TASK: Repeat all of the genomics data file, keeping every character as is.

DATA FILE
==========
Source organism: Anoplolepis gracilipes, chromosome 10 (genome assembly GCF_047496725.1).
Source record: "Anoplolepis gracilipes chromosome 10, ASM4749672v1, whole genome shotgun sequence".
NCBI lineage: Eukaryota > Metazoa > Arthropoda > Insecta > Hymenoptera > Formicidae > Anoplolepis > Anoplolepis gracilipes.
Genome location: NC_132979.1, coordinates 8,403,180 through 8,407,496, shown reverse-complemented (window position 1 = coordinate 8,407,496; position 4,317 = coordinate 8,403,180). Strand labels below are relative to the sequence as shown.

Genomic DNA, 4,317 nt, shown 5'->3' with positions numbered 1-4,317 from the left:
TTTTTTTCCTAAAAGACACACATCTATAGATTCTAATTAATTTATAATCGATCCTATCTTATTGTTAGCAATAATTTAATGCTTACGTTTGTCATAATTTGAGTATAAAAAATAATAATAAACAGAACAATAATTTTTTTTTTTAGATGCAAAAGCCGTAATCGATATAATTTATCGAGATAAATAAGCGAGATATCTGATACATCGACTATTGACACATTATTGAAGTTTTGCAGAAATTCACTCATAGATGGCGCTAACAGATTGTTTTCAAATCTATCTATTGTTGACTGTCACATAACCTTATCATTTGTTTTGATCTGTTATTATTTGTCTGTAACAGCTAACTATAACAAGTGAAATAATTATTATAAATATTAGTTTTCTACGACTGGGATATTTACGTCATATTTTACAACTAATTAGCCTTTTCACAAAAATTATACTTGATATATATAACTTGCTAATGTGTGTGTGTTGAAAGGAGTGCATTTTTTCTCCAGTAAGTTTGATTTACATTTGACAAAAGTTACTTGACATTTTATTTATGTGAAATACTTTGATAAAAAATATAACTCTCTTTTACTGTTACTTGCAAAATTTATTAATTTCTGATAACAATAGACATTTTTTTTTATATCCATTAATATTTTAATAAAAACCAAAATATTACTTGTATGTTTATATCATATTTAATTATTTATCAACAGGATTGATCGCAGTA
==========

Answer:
Source organism: Anoplolepis gracilipes, chromosome 10 (genome assembly GCF_047496725.1).
Source record: "Anoplolepis gracilipes chromosome 10, ASM4749672v1, whole genome shotgun sequence".
NCBI lineage: Eukaryota > Metazoa > Arthropoda > Insecta > Hymenoptera > Formicidae > Anoplolepis > Anoplolepis gracilipes.
Genome location: NC_132979.1, coordinates 8,403,180 through 8,407,496, shown reverse-complemented (window position 1 = coordinate 8,407,496; position 4,317 = coordinate 8,403,180). Strand labels below are relative to the sequence as shown.

Genomic DNA, 4,317 nt, shown 5'->3' with positions numbered 1-4,317 from the left:
TTTTTTTCCTAAAAGACACACATCTATAGATTCTAATTAATTTATAATCGATCCTATCTTATTGTTAGCAATAATTTAATGCTTACGTTTGTCATAATTTGAGTATAAAAAATAATAATAAACAGAACAATAATTTTTTTTTTTAGATGCAAAAGCCGTAATCGATATAATTTATCGAGATAAATAAGCGAGATATCTGATACATCGACTATTGACACATTATTGAAGTTTTGCAGAAATTCACTCATAGATGGCGCTAACAGATTGTTTTCAAATCTATCTATTGTTGACTGTCACATAACCTTATCATTTGTTTTGATCTGTTATTATTTGTCTGTAACAGCTAACTATAACAAGTGAAATAATTATTATAAATATTAGTTTTCTACGACTGGGATATTTACGTCATATTTTACAACTAATTAGCCTTTTCACAAAAATTATACTTGATATATATAACTTGCTAATGTGTGTGTGTTGAAAGGAGTGCATTTTTTCTCCAGTAAGTTTGATTTACATTTGACAAAAGTTACTTGACATTTTATTTATGTGAAATACTTTGATAAAAAATATAACTCTCTTTTACTGTTACTTGCAAAATTTATTAATTTCTGATAACAATAGACATTTTTTTTTATATCCATTAATATTTTAATAAAAACCAAAATATTACTTGTATGTTTATATCATATTTAATTATTTATCAACAGGATTGATCGCAGTA